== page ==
The final criticism I have for the game is the Dynamaxing. In recent generations GameFreak has added new battle mechanics to add a little spice to the combat system. The first was Mega Evolutions, which saw new temporary mega forms for certain Pokemon if they held the appropriate mega-stone. These were freaking awesome. In Pokemon Sun and Moon they added something called Z-Moves, which was in a way similar to Mega-Evolutions because you had to be holding a certain item and that gave you access to a special move you otherwise couldn’t use. In Pokemon Sword and Shield they’ve introduced Dynamaxing, which is essentially Mega-Evolutions and Z-Moves merged into one, but in the laziest way possible. Your Pokemon takes on a ‘new’ form by growing into a giant version of itself and all it’s moves turn into a special version based on the element. Water moves becomes Max Geyser, Dark moves become Max Darkness. It’s a homogenized way to give every Pokemon a Z-Move or Mega form without having to design specific moves or forms for every Pokemon. It was perhaps a necessary evil when they decided that not every Pokemon would make the jump into Pokemon Sword and Shield. On that note we get to…

The Ugly

In case you’ve been living under a rock and haven’t heard of the biggest controversy surrounding Pokemon Sword and Shield, let me fill you in on ‘Dexit’. With the release of Sword and Shield there are now over 1,000 different kinds of Pokemon. In previous games, you could get every single one by one means or another. In Sword and Shield you can’t bring any Pokemon that aren’t included in the 400 Galar Region Pokedex. So, a subset of fans are upset about this and now refer to the controversy as ‘Dexit’.

Pokemon Sword And Shield
Photo Credit: GameFreak

The Ugly of the game isn’t that GameFreak didn’t include all of the Pokemon in their portfolio in Pokemon Sword and Shield. The Ugly of this game is the way fans are acting about it. I can sympathize with people upset that their favorite Pokemon wasn’t one of the ones to make the cut and you’re allowed to be upset by that. Any game that releases deserves to be criticized but let’s call like it actually is. There isn’t a single person that was going to use every damn Pokemon in their game. As someone who literally collected one of EACH FORM in every game I’ve ever played, I’m so happy that they didn’t include ALL of them. This even goes for Scyther, one of my favorite Pokemon of all time. Everything you actually loved about Pokemon is still in the game and more. If you think you won’t enjoy this game because your favorite was excluded, then you’re just going through the same phases of lose that everyone else has when their first pet dies. The best therapy is to just jump in and find a new favorite because it will happen.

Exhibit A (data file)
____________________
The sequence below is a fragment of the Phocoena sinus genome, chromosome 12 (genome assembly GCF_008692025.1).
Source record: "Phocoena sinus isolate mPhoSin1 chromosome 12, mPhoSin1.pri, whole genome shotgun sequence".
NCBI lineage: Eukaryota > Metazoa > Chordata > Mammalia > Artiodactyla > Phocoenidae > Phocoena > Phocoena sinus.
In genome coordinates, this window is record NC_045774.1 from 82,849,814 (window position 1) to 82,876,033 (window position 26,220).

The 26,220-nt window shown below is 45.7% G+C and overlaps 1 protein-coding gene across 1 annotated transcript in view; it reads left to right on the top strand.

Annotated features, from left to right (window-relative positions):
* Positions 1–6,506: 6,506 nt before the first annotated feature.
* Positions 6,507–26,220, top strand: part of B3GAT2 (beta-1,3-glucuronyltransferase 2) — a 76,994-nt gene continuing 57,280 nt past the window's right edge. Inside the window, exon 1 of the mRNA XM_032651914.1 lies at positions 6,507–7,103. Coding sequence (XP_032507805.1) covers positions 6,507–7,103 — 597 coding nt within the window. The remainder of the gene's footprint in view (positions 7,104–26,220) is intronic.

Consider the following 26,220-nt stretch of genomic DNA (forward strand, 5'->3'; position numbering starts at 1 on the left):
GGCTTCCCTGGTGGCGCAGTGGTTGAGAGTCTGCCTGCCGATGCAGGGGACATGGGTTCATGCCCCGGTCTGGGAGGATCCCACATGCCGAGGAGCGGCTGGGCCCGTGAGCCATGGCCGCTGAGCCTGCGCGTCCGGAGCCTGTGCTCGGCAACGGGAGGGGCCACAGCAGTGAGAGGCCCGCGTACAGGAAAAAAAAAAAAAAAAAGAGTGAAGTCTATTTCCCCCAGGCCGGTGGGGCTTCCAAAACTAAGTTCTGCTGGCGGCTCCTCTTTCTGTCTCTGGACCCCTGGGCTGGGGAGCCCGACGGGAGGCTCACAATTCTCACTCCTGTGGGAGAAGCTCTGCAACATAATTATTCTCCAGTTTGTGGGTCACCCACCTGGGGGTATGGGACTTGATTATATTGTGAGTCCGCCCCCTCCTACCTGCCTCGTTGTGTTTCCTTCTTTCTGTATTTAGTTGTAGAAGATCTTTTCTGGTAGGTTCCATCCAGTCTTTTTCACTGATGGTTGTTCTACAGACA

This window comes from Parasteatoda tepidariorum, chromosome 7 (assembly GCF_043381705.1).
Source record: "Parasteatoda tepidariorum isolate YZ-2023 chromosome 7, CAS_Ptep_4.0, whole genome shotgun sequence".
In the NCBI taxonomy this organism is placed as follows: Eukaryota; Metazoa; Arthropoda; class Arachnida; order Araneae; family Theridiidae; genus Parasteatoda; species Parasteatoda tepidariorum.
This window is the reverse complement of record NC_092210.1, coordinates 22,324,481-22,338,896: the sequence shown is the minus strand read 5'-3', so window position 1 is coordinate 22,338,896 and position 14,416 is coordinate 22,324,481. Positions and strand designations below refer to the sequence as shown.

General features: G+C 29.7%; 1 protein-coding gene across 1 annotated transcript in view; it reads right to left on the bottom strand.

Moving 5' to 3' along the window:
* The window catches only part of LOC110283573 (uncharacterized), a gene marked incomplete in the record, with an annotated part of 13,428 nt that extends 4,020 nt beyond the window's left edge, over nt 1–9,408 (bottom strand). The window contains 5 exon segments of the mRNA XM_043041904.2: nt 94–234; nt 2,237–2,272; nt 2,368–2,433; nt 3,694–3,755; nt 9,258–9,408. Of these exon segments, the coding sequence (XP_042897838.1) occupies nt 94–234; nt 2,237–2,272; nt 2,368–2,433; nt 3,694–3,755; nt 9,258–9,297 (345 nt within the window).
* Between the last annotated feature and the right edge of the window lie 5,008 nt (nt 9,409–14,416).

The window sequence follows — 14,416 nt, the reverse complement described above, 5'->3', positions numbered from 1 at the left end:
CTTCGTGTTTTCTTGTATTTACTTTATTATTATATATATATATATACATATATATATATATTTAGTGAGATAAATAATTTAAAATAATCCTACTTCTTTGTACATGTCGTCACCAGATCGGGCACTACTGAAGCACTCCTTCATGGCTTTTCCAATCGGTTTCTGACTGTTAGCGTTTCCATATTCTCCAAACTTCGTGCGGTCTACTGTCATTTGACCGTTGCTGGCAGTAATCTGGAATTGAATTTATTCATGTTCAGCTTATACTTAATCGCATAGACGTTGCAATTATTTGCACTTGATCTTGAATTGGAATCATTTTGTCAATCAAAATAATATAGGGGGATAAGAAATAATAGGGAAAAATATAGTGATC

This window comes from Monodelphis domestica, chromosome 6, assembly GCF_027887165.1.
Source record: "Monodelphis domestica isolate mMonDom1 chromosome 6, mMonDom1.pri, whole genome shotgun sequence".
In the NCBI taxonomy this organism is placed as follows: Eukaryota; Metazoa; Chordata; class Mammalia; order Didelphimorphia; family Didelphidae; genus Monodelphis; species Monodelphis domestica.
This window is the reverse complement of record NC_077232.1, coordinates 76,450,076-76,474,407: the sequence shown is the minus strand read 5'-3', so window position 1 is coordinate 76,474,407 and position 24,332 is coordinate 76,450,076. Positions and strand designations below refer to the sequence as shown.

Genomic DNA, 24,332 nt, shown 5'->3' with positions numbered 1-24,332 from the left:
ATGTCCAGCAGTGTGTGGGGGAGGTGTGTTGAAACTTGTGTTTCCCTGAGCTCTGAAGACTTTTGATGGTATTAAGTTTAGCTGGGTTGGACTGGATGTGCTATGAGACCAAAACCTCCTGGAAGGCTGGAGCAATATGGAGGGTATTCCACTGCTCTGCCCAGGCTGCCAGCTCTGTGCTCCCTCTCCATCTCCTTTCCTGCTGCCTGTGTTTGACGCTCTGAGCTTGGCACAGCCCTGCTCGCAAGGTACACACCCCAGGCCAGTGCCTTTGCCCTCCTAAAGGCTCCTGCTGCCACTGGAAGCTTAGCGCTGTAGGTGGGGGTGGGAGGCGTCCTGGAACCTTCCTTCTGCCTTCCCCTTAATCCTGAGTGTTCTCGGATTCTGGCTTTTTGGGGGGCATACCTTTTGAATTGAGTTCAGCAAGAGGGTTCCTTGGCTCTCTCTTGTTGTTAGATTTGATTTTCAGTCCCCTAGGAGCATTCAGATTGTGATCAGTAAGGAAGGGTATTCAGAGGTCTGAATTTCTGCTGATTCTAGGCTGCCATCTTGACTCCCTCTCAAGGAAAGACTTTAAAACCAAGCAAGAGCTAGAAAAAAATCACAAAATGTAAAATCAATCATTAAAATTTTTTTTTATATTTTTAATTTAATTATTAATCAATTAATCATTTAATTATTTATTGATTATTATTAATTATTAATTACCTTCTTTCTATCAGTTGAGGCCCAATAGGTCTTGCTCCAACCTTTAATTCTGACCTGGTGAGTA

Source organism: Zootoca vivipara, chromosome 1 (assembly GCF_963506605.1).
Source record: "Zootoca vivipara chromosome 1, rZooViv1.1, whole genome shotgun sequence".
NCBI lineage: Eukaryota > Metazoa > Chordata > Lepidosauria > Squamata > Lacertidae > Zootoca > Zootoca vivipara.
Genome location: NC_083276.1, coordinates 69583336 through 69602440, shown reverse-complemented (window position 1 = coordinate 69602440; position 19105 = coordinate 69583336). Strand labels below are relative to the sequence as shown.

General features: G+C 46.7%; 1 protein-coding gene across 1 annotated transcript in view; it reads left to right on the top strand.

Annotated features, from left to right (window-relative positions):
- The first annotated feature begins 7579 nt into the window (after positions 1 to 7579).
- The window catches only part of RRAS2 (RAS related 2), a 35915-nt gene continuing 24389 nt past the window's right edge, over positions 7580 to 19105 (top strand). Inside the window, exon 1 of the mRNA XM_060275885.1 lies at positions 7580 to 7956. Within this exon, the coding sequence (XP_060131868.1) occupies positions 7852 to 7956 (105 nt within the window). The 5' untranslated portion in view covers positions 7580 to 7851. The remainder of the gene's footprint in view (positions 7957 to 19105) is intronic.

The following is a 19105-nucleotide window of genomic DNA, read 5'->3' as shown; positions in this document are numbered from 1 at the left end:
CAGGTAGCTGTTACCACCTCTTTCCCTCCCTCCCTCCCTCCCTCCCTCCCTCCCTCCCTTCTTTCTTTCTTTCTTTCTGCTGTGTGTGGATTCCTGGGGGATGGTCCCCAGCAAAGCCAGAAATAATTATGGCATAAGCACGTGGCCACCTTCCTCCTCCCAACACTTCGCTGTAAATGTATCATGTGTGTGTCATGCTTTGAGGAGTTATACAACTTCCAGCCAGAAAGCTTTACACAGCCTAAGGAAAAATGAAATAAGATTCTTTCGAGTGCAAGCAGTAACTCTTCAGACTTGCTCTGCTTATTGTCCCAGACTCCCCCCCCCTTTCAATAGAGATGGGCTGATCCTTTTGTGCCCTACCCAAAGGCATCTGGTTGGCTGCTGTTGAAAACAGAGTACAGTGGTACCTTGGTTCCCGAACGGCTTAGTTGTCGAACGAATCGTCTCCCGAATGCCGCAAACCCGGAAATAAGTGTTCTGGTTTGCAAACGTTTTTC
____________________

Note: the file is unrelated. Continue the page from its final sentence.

Plus, whenever the mid-generation game comes along, whether it’s Pokemon Sword and Shield 2 or a re-make Diamond and Pearl, I’m sure GameFreak will include more of what we’ve been missing. Do yourself a favor and just grow up and go play with your pocket monsters.